With Alexandra Schmitt, Advocacy Coordinator at Human Rights Watch
News of Russia has dominated the Washington press for weeks. Whether, when, and to what extent President Trump and his advisors had contacts with Russian officials prior to his electoral win has provided endless fodder for pundits and politicians alike, not least in light of revelations that it is the subject of an FBI investigation. At the same time, there was deafening silence from the Trump administration as a Syrian bombing campaign with Russian help killed civilians in the northern city of Aleppo.
This weekend, the winds shifted. Anti-corruption protests broke out across Russia in the biggest sign of discontent since 2011. Thousands took to the streets in almost 100 cities in response to a corruption video that highlighted the alleged fortune of Prime Minister Dmitry Medvedev. Alexei Navalny, the opposition leader whose organization released the video, was arrested on Sunday and police raided his organization’s office. Some estimates said that over 1,000 people were detained, including 11 journalists reporting on the protests according to the Committee to Protect Journalists.
Surprisingly, despite Trump’s reluctance to date to criticize Putin’s human rights record (Trump’s infamous “You think our country’s so innocent?” retort comes to mind), the administration spoke up. A State Department statement called on Russia “to immediately release all peaceful protesters” and affirmed that the Trump administration believes that “[d]etaining peaceful protesters, human rights observers, and journalists is an affront to core democratic values.” The White House press secretary, Sean Spicer, read the statement aloud in the White House briefing on Monday. There was however no tweet on the issue from either Trump’s personal Twitter account or the official presidential account.
But it is a sign that the growing pressure from Congress and the U.S. public is working. The widespread condemnation of Trump’s attempts to cozy up to Vladimir Putin is increasingly coming from Trump’s own party – from Senator Marco Rubio’s strong questioning of then-nominee for Secretary of State Rex Tillerson to Senator Lindsey Graham’s hearing on Russian aggression towards it neighbors.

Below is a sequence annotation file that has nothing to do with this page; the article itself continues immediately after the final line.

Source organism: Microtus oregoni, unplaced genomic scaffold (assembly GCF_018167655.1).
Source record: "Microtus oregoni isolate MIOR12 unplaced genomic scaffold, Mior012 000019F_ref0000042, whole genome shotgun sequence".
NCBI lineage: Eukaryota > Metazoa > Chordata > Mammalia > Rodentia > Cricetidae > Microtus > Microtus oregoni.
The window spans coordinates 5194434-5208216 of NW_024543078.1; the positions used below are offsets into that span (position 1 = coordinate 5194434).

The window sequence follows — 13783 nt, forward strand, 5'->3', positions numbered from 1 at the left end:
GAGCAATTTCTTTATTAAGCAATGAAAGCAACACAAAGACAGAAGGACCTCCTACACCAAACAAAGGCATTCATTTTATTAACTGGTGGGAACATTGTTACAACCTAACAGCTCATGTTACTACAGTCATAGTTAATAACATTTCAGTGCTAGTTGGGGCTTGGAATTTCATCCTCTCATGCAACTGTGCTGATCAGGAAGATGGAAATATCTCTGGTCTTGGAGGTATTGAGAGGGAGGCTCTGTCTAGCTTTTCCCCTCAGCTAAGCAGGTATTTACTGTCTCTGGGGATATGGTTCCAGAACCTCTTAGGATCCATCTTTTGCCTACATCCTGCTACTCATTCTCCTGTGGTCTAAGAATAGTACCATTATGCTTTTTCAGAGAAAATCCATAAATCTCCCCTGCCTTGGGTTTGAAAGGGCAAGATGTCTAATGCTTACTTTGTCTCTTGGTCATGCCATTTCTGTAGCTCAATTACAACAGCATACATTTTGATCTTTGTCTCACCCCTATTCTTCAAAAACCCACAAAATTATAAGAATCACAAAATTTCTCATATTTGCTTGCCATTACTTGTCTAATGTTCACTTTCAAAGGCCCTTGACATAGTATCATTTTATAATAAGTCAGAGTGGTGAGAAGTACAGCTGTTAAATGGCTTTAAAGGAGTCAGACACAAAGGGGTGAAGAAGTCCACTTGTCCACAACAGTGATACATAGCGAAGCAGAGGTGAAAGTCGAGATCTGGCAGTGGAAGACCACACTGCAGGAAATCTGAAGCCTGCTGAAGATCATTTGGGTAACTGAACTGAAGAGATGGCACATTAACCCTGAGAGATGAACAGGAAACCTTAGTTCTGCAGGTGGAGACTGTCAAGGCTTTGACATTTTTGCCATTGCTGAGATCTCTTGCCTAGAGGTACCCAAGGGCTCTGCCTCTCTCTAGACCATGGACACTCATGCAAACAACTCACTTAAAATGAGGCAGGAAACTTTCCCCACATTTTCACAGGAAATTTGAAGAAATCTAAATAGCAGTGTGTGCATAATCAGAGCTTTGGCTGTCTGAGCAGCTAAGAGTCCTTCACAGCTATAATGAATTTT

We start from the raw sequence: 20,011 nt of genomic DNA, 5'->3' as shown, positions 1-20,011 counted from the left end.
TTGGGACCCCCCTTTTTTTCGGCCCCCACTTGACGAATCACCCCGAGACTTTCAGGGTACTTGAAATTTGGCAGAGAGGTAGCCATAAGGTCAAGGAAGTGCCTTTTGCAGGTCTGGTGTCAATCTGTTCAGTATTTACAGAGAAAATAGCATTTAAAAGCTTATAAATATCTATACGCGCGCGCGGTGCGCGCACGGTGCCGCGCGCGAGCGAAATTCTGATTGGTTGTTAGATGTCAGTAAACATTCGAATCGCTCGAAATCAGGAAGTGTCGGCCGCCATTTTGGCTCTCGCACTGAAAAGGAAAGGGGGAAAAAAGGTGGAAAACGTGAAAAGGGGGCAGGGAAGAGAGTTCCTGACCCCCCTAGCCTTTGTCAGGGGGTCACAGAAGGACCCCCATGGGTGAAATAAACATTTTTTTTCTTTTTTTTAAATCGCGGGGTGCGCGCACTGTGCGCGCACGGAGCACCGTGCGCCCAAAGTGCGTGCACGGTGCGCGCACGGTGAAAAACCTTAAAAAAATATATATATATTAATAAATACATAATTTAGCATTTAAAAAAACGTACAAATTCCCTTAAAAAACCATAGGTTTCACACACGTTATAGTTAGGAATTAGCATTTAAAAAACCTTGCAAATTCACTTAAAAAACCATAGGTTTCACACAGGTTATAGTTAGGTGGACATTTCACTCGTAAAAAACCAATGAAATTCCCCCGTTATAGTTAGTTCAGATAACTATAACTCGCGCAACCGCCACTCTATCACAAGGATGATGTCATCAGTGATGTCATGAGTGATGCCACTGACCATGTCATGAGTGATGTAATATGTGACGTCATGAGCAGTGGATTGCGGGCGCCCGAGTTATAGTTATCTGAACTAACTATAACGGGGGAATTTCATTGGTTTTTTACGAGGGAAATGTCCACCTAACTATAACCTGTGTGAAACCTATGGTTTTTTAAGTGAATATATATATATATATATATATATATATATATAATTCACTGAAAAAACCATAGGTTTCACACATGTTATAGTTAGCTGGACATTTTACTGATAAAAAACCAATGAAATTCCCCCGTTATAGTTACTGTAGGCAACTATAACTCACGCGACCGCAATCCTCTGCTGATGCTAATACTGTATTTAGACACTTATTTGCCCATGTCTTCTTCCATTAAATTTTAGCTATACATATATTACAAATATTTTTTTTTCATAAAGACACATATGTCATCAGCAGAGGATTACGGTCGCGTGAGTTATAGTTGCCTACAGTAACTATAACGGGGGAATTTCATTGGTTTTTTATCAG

Senator Ben Sasse, a Nebraska Republican, called on the administration to speak up about the protests, declaring, “Free speech is what we’re all about and Americans expect our leaders to call out thugs who trample the basic human rights of speech, press, assembly, and protest.” Senator Ben Cardin of Maryland, a leading Democratic voice in the Senate on Russia’s human rights abuses, also urged the Trump administration in a statement on Sunday to make human rights and democratic principles a priority in its relations with Russia.
Russian authorities deemed most of the 95 protests ‘illegal’ – unsurprising, given the increasingly repressive environment and closing space for discontent in Russia. Under a crackdown that began in 2012, Russian authorities have harshened penalties for unsanctioned protests, and allowed few protests that are critical of the government. Russian authorities have also clamped down on free and opposition media, restricted internet access, and imposed new laws that restrict nongovernmental groups and activists.
This domestic crackdown has of course occurred as President Vladimir Putin has positioned himself as a strong man who can restore Russia’s reputation on the world stage as a great power. Yet he has done so by supporting Syrian President Bashar al-Assad’s weak grasp on power in Syria and seizing Crimea in Ukraine. Human Rights Watch has documented the horrifying effects of this foreign policy, from questions about its role in war crimes in Aleppo to the pervasive climate of fear and repression in Crimea. Russia’s promises to abide by international law by impartially investigating civilian casualties from Russian airstrikes in Syria appear to have been broken.
With Russia’s economic crisis, the Kremlin needs to sell the public on his victories and portray Putin’s leadership as the only solution to the country’s problems. By clamping down on a free press, by controlling all media and internet access, the Kremlin has promoted a fanciful narrative that projects an image of Russian power and strength on the world stage.
But the protests are an indication that this strategy has limited effectiveness and that young people at least are hearing other messages. The weekend protests, while small relative to 2011, highlighted growing public discontent with the economic situation. No one knows exactly how much Russia is spending on military campaigns abroad, but the operations in Syria cannot be cheap. Meanwhile, real household incomes in Russia declined by as much as 15 percent between 2014 and late 2016 according to some estimates, yet many powerful people have amassed colossal personal wealth, exacerbating the country’s staggering economic inequality. Transparency International ranked Russia 131 out of 174 countries on its corruption index in 2016.
Now more than ever, U.S. officials should make clear to the Kremlin that the U.S. will not partner with Putin on his abusive campaign in Syria, and that the U.S. will speak out against Russia’s repressive policies at home. If Trump really wants to pursue a close relationship with Putin the least he can do is use that to pressure him to ease up on nongovernmental groups. Many of the weekend protesters were young. They made clear that they want a future free of corruption. Despite the Kremlin’s tight control of the media, messages do reach them. The message from the U.S. should be one of solidarity and support, as the young Russians press for basic human rights and freedoms. Let that be the story that dominates the Washington press this week.